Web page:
These are just the couple of major issues. Again, in an abnormal world, defection occurs over ideological differences; but in our normal world, the sycophancy, obsequious politics and party-pooping occur predominantly because of disagreement over the 3Ps: power, portfolios and positions. All they see is the road stretch between Babupura and the Assembly building, while stoking the fire of antiestablishmentarianism. How much do the legislators pay heed to legislations like that of anti-defection? It is unclear but for our state and some of our banana-republic neighbours, it is just a farce.

Case 3: Benefit of the Touts

If we talk about farce, the tales will go on forever.

In mainland India, just as the sun divides the day and night perfectly, the issue of reservation separates the people into two: the pro-merit and the pro-reservation groups. However, in a hinterland like Manipur, it is totally a different world. We are proud that we have no caste system though we have other ‘system’ like the classification of pharisaic Chingmi-tammi people.

A few Meiteis from Manipur are confident that we will be better off if we are clubbed into the SC/ST category for apparent benefits that we will receive under the reservation policy of the union. When we are in a victimising mode, we cannot see our own mistakes in a typical I-don’t-know-what-I-don’t-know way and we blissfully ignore that we are trying to manipulate other people. Well, it is okay not to be a victim to live and grow in this world. If only these people can understand it. ‘Self-pity is easily the most destructive of the non-pharmaceutical narcotics,’ says American bureaucrat JW Gardner, ‘It is addictive, gives momentary pleasure and separates the victim from reality.’

It is the same reason why the newly elected BJP president of Manipur branch, who claims that we cannot change ‘300 years of Manipuri history’. We can understand the statement because their party survives on a right-wing Hindu ideology and he needs to show as well his servility to the party leaders. That’s how politics works. But if we see it from another perspective, it is the dependency syndrome that all of us suffer from.

For more than two thousand years we have survived as ancient civilisation and abruptly when we become India, in less than seven decades, we feel we cannot survive without dependence on the union. We should do away with the Kanglasha emblem and replace it, perhaps with a statue of a bowing person. Once again it is not a matter of conceit versus lost opportunities. Anyway, one difference between the supporters and opponents is that the former is insistent while the latter is making it an open question.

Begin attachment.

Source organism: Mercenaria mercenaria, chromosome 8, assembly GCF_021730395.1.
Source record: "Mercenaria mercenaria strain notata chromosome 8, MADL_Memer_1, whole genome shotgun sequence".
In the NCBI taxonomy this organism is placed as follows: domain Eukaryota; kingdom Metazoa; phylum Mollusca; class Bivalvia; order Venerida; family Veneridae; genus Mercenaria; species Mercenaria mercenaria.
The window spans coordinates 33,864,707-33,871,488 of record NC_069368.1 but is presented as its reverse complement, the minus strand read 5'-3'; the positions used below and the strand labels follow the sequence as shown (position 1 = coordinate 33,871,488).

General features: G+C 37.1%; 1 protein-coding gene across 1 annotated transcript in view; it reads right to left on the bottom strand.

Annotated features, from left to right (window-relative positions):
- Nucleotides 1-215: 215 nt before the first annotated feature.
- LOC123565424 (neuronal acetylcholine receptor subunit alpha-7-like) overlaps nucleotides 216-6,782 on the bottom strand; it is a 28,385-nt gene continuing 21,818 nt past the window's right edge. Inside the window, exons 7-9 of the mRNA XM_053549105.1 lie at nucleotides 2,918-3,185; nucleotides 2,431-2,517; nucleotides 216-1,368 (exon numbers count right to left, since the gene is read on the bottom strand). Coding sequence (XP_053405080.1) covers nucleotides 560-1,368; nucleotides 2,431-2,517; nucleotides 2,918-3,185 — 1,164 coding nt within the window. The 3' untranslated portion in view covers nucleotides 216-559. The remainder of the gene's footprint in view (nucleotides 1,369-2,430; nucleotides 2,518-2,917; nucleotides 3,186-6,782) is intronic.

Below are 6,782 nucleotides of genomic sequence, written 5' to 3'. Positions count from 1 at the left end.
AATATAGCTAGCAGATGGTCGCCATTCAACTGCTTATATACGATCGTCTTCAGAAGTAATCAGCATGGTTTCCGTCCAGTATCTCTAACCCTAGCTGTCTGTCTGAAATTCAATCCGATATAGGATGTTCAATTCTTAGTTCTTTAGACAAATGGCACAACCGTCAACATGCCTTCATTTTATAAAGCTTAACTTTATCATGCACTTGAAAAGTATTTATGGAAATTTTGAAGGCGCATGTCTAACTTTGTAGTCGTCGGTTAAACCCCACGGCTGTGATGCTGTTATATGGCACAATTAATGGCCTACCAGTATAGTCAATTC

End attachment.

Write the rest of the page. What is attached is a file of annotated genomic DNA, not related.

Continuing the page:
Frantz Fanon’s idea that the oppressed will always believe the worst about themselves is manifesting around our neighbourhoods. I’m not sure if these supporters are seeing green with the number of IAS officers from certain groups of communities that enjoy an envious SC status in the state.

Yet, one thing is certain: the Japanese did not require a constitutional privilege to rise from the rubble in the post-WWII days. Instead of daydreaming about the freebies, it will do us a world of good if we change the social mentality, with a little bit of improvement in governance and administration. For that matter, getting the SC/ST status does not promise that we will be climbing out of the well of hopelessness and confusion that we are drowned in. 

Alternative, we are getting further and further away from nature. Just like the incongruous urbanisation process around the town, we are getting deeply artificial in a pathetic way. What we require is not reservation bur honesty and competence. Nobody is above or below us. Those typical Meitei integrationists would love to believe that the SC/ST categorisation will put us on a level playing field with other communities but such an artificial grouping of people will hardly change the political dynamics between the people.


Like all the ideal things, religion is full of hopes and promises but it merely reminds us of Macbeth of Scotland’s dialogue that ‘it is a tale / Told by an idiot, full of sound and fury, / Signifying nothing’—so are all these issues of conversions, demands of conversion, political defection and governmental intervention for social change. For instance, the anti-defection law has been in existence for three decades yet it is still too clumsy to bring any qualitative change. Religion preaches about parents and origins and many people are going to be frustrated when they realise their stories are not at all related with Nazareth (or Ayodhya, which some Hindu converts have already realised.)

Each day, we are crawling into that era when we will be completely fed up and have no option but to do away with the existing establishment for good.